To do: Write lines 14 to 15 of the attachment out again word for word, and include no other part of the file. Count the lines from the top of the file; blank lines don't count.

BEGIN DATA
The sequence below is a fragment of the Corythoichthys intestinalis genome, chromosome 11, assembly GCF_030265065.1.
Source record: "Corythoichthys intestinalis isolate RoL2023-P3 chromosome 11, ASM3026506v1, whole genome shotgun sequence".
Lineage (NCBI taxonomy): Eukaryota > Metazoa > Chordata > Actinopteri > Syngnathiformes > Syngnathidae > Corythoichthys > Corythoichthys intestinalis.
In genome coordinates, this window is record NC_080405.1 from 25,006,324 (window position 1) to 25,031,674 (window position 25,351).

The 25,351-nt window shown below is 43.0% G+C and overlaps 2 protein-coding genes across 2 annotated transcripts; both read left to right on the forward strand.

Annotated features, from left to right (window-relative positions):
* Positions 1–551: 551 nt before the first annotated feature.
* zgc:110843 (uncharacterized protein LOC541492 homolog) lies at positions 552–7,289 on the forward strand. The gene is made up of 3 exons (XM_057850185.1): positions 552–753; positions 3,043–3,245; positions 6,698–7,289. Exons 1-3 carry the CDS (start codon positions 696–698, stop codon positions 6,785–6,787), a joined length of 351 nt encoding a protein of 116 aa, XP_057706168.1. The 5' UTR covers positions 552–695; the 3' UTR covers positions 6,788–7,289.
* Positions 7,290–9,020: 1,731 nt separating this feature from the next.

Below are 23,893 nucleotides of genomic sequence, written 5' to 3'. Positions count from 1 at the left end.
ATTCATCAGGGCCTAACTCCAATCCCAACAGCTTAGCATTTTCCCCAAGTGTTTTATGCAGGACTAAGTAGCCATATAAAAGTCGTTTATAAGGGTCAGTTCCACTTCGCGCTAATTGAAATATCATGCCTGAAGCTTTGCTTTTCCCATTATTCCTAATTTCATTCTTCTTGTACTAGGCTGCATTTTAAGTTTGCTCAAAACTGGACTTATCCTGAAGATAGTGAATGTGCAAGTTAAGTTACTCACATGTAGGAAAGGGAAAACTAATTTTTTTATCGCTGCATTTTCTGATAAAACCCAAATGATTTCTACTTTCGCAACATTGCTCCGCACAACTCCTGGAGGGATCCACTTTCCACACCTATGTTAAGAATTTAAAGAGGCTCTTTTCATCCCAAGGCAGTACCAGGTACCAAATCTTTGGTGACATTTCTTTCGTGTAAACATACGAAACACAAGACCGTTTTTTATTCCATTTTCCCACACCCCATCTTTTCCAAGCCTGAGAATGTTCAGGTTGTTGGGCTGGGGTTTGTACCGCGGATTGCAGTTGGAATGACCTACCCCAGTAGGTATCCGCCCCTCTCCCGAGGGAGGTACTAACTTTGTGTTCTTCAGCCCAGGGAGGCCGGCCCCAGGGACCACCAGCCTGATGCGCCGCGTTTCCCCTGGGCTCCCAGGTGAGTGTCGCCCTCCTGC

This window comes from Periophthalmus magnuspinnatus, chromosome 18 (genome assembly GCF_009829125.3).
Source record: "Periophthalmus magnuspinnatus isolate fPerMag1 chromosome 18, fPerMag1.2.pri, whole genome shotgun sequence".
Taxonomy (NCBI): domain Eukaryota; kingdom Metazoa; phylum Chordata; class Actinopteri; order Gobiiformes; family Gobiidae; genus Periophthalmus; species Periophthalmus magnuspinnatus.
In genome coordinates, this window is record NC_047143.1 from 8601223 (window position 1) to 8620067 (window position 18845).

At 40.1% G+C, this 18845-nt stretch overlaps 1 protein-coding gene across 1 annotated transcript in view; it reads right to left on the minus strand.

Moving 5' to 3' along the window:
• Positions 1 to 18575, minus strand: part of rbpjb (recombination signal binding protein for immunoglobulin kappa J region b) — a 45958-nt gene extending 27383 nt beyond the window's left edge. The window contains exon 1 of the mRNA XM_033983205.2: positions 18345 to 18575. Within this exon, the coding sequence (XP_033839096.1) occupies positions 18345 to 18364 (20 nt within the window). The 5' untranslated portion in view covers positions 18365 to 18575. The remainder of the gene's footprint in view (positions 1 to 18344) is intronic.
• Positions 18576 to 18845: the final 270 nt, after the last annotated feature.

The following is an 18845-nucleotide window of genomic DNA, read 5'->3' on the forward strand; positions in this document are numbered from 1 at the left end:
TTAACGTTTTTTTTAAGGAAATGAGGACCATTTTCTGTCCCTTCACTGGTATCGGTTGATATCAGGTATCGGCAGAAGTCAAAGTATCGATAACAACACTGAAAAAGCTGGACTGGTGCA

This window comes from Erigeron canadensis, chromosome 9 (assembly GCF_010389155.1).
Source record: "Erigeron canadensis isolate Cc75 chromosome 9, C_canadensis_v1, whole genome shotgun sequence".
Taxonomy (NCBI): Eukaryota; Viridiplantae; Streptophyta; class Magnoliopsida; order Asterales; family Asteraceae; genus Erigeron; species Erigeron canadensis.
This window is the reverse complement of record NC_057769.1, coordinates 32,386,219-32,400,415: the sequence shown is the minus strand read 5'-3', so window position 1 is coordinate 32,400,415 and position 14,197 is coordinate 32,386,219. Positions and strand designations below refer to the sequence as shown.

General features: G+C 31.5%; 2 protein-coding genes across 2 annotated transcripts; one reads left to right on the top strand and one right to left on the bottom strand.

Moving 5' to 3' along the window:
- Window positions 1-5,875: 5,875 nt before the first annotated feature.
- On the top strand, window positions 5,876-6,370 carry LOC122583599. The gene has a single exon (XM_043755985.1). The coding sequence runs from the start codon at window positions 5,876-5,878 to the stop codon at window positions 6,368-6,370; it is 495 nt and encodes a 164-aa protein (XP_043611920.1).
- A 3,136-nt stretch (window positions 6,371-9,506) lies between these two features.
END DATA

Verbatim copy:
Taxonomy (NCBI): domain Eukaryota; kingdom Metazoa; phylum Chordata; class Actinopteri; order Gobiiformes; family Gobiidae; genus Periophthalmus; species Periophthalmus magnuspinnatus.
In genome coordinates, this window is record NC_047143.1 from 8601223 (window position 1) to 8620067 (window position 18845).